3 Age-Related Diseases That Can Be Prevented 

As you age, the days of forgetting to take your multivitamins become less frequent. In their place are a half-dozen medications that aren’t nearly as ‘optional’ as they were 30 years ago. Whether you’re taking blood pressure medication to lower hypertension or pills to manage type 2 diabetes, there are numerous medications older adults take every day to protect themselves against various age-related diseases. 

But what are these diseases — and can you prevent them in the first place? 

While many conditions aren’t completely avoidable, today we’re discussing three age-related diseases that you can proactively work toward preventing in the future. 

#1 Heart Disease 

The name alone may not sound too intimidating, but heart disease is the number one cause of death for people in the United States. In fact, it’s so common that one person dies from cardiovascular disease every 33 seconds

So, what is this silent but deadly killer that’s responsible for approximately 20% of the deaths in the United States? 

What It Is 

Otherwise known as cardiovascular disease, heart disease comes in many types that can affect people of all ages, and the risk of developing one of them only increases as you age. 

Some of the most common types include: 

  • Coronary Artery Disease (CAD) 
    CAD occurs when the major vessels supplying blood to the heart have difficulty sending it enough blood and oxygen. Cholesterol deposits are usually the main cause of CAD, and the condition generally develops over several decades. 
  • Heart Attack 
    When CAD goes undiagnosed, individuals may not know they have it until the blockages cause a heart attack, which happens when the blood flow to the heart becomes severely blocked. 

How to Prevent It 

While there’s no guarantee that you can be completely safe against cardiovascular disease, there are a few preventative measures you can take to lower your risk: 

  • Increase your physical activity 
    From taking a walk around your neighborhood to enjoying a leisurely swim in the pool, there are countless ways to incorporate daily exercise to help strengthen not only your heart but also your mind and body.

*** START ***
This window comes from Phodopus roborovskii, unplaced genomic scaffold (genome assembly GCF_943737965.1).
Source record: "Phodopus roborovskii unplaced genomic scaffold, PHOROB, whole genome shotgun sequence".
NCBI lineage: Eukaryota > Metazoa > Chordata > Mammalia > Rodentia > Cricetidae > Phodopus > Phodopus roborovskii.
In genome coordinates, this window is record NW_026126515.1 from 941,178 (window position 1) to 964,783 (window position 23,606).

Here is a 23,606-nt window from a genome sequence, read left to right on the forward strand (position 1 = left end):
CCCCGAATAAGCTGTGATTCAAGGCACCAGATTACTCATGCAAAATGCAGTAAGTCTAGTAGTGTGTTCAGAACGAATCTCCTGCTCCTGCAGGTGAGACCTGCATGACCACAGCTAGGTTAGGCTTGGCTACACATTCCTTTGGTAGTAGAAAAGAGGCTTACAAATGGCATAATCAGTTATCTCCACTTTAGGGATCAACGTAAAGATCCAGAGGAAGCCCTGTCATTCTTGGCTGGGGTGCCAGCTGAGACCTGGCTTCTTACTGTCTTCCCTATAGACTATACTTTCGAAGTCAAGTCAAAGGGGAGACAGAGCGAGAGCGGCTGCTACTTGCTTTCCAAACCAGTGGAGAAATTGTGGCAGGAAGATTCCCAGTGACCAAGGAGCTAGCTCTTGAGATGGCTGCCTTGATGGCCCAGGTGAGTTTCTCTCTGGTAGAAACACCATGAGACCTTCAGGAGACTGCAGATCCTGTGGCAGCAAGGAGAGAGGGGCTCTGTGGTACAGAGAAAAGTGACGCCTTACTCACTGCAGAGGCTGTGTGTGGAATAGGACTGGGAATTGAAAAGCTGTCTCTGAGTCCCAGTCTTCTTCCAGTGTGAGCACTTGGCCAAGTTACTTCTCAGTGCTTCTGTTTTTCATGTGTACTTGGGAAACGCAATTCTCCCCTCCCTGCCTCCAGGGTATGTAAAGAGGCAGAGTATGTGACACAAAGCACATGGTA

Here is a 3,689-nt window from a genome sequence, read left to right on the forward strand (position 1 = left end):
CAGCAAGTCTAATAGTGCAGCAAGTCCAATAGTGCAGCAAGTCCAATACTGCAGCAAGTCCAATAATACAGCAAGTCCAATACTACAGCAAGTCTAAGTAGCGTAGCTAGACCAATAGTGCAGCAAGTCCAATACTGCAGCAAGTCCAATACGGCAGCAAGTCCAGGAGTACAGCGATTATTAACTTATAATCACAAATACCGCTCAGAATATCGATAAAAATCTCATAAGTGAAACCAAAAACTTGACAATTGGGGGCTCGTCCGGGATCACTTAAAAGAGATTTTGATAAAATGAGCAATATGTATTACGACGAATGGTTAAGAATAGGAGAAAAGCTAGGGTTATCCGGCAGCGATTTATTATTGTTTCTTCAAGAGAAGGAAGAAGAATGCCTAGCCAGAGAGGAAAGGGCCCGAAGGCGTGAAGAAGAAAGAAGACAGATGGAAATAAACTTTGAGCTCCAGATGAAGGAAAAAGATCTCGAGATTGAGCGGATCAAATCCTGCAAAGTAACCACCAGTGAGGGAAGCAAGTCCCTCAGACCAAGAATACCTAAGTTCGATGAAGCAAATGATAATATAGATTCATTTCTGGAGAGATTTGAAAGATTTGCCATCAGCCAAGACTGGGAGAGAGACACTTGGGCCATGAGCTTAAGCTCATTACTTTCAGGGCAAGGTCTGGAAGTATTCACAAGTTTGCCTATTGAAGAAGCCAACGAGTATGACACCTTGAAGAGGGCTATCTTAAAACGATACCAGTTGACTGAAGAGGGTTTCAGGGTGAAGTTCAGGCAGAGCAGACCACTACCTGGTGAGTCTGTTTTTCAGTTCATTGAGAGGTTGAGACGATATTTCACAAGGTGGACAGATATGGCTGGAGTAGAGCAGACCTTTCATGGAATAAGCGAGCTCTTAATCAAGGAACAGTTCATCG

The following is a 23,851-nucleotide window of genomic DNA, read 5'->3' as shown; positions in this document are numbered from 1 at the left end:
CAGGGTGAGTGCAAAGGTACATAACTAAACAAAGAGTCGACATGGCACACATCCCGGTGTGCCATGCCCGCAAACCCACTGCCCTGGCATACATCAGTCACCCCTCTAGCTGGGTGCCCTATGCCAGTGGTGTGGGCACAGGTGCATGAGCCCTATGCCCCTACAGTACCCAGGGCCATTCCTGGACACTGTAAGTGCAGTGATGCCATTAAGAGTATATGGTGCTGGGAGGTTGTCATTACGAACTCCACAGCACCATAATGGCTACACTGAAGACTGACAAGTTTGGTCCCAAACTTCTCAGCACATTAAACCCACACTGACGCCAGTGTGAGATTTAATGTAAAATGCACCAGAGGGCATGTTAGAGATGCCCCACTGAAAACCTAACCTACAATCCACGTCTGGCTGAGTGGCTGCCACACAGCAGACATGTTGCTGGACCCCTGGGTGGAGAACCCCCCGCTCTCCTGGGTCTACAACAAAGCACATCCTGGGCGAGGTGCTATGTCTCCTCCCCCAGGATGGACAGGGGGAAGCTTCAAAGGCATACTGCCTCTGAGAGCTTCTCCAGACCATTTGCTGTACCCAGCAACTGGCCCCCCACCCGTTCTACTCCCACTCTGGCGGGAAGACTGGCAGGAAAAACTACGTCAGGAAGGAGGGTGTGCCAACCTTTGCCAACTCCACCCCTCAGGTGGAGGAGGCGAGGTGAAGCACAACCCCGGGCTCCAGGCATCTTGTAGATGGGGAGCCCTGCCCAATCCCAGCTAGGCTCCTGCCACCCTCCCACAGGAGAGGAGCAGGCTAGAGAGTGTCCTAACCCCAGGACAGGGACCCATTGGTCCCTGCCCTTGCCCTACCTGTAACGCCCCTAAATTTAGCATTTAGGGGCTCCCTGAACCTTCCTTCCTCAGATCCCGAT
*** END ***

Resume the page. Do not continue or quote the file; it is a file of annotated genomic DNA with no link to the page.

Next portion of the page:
• Maintain a healthy weight 
    With exercise and a healthy diet, you can sustain the ideal weight for your body type and lower your risk of heart conditions related to heart disease, like high blood pressure, type 2 diabetes and high cholesterol. 

#2 Osteoporosis 

There are an estimated 10 million Americans aged 50 and older with osteoporosis. Of those 10 million, approximately 8 million are women — but that doesn’t mean that men aren’t also at risk. 

What It Is 

Osteoporosis is a disease that causes bones to become brittle, resulting in a higher likelihood of breaking a bone, especially in the wrist, hip or spine. Postmenopausal women are at the highest risk due to a potential deficiency in estrogen, which often occurs during and after menopause. 

How to Prevent It 

There are several ways you can take a proactive stand against osteoporosis: 

  • Eat foods that support bone health 
    Remember to consume food and drinks that are plentiful in calcium and vitamin D, like milk, fish and leafy green vegetables. 
  • Get plenty of sunlight 
    The sun’s rays provide us with natural vitamin D, so be sure to enjoy an outdoor 20-minute walk a few days a week while you soak in the sun. Not only will your skin absorb the vitamin D, but the walk can help strengthen your bones. 

#3 Alzheimer’s Disease 

Did you know that by 2050, the number of Americans with Alzheimer’s is expected to climb from 6 million to an astronomical 13 million? But what is this disease and what can you do to steer clear of it as you age? 

What It Is 

Alzheimer’s is a type of dementia that accounts for 60 to 80% of all dementia cases. It affects a person’s memory as well as the way they think and behave. While symptoms often go unnoticed at first, they eventually become severe enough to make even the simplest of daily tasks challenging or even impossible. 

How to Prevent It: 

People aged 65 and older are at the greatest risk of getting Alzheimer’s. While you can’t control every potential factor that might increase your risk of Alzheimer’s, like genetics, there are some measures you can take to reduce your risk

  • Manage your blood pressure. 
  • Stay physically active. 
  • Prevent (and correct) hearing loss. 
  • Get adequate sleep every night. 

Find Your Career Path at the University of Florida 

If you’re passionate about making a difference in the lives of older adults and are intrigued by the prospect of preventing these conditions, then a career in the field of aging may be a promising path for you. To further your knowledge and expertise, consider one of UF’s entirely online graduate programs in aging. 

We offer a range of comprehensive online graduate programs designed to equip you with the skills and knowledge needed to excel in the field of aging. Our programs include: 

As a virtual Gator, you’ll bask in plenty of benefits: 

  • Accessibility 
    No clinical experience or campus visits are required. 
  • Affordability 
    Tuition is competitively priced and multiple tuition assistance options are available. 
  • Efficiency 
    Earn a master’s degree in as little as one year with full-time enrollment. 
  • Flexibility 
    Courses are asynchronous and can be completed at your convenience. 

Don’t miss the opportunity to make a meaningful impact in the field of aging. Browse our program offerings today and take the first step toward a rewarding career dedicated to improving the lives of older adults.